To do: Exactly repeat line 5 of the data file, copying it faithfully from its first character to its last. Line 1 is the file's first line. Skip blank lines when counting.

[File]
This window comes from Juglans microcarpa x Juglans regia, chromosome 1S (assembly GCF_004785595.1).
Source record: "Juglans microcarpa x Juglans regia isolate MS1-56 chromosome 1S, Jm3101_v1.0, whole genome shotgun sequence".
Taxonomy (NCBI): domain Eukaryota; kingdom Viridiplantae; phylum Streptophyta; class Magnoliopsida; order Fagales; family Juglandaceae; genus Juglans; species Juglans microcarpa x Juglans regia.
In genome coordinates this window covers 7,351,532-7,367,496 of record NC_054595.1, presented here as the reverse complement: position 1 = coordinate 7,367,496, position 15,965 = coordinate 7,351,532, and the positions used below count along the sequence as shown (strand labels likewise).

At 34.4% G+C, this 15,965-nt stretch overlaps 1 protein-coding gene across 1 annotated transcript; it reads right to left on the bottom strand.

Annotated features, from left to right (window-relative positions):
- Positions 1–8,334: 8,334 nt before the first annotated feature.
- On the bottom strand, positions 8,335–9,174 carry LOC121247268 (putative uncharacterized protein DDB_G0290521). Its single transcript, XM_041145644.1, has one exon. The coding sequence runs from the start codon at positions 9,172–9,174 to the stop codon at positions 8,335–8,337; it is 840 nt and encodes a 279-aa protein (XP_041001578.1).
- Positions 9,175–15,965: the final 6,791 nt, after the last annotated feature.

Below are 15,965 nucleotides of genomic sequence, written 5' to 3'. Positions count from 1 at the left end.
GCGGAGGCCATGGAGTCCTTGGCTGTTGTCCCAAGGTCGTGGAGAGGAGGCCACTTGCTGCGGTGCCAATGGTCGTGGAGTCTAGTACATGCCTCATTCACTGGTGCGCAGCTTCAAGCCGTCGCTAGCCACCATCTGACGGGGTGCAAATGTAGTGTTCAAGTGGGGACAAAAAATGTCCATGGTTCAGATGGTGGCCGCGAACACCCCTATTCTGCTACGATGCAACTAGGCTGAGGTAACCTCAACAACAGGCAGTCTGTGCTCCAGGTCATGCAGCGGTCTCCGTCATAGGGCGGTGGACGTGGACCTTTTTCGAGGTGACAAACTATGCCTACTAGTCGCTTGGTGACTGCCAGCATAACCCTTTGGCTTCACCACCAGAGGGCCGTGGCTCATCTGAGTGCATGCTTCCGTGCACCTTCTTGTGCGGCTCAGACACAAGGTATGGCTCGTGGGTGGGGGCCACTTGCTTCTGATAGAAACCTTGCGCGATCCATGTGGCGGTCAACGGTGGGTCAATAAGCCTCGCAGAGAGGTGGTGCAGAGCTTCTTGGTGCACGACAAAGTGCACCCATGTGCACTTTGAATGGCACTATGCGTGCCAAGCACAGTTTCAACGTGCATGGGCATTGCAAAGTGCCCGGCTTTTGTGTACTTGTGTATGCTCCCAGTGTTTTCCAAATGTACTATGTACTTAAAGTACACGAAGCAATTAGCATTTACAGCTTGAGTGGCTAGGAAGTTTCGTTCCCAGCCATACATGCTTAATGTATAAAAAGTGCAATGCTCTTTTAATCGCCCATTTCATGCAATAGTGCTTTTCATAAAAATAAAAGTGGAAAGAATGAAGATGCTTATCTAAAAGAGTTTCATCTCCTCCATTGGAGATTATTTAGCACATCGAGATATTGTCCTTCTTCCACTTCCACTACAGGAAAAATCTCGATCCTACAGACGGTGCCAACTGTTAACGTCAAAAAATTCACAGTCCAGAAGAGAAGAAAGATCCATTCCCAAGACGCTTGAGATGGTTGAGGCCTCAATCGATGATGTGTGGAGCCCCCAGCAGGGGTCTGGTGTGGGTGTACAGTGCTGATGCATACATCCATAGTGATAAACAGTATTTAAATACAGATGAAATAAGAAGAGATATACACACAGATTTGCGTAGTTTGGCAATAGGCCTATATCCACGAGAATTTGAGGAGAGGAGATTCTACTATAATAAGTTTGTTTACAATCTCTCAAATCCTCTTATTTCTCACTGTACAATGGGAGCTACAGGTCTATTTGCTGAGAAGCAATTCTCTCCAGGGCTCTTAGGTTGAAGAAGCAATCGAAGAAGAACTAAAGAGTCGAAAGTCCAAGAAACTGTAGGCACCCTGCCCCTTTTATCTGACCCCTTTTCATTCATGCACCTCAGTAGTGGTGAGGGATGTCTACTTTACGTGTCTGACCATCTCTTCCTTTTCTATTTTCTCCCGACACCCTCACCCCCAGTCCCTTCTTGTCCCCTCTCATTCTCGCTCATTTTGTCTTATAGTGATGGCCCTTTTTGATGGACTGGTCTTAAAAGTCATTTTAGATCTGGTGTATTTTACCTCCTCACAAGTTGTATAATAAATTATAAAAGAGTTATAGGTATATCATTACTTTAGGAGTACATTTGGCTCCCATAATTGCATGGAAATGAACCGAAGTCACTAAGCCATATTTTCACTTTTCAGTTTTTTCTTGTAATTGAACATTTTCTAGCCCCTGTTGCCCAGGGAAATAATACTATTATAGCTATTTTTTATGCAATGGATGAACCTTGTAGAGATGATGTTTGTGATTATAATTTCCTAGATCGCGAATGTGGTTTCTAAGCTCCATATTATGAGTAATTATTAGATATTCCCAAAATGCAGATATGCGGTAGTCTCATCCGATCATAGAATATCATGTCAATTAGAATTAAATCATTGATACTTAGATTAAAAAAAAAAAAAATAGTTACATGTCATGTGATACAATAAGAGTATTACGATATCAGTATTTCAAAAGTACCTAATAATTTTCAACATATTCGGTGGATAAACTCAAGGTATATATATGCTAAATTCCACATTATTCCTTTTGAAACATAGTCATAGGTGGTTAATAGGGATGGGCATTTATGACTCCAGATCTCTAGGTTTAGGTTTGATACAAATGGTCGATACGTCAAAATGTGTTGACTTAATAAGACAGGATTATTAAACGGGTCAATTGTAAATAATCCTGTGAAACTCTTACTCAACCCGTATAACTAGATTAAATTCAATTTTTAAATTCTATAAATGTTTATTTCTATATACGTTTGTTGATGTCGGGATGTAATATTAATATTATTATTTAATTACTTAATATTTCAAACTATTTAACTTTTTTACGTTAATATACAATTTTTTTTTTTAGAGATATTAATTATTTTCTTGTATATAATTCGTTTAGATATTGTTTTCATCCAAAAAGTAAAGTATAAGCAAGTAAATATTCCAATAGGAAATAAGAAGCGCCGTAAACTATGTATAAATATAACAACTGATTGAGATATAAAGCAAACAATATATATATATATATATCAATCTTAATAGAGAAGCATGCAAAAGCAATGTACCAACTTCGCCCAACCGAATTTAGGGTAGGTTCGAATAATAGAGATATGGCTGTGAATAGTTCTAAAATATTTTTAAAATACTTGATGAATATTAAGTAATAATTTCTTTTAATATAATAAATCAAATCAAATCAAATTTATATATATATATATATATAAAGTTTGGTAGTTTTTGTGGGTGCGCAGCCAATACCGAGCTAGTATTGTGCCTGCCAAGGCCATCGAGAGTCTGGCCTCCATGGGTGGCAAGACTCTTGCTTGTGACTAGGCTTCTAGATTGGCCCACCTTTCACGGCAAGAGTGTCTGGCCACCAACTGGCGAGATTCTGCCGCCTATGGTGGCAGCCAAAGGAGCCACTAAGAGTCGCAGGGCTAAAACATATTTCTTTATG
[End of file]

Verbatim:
At 34.4% G+C, this 15,965-nt stretch overlaps 1 protein-coding gene across 1 annotated transcript; it reads right to left on the bottom strand.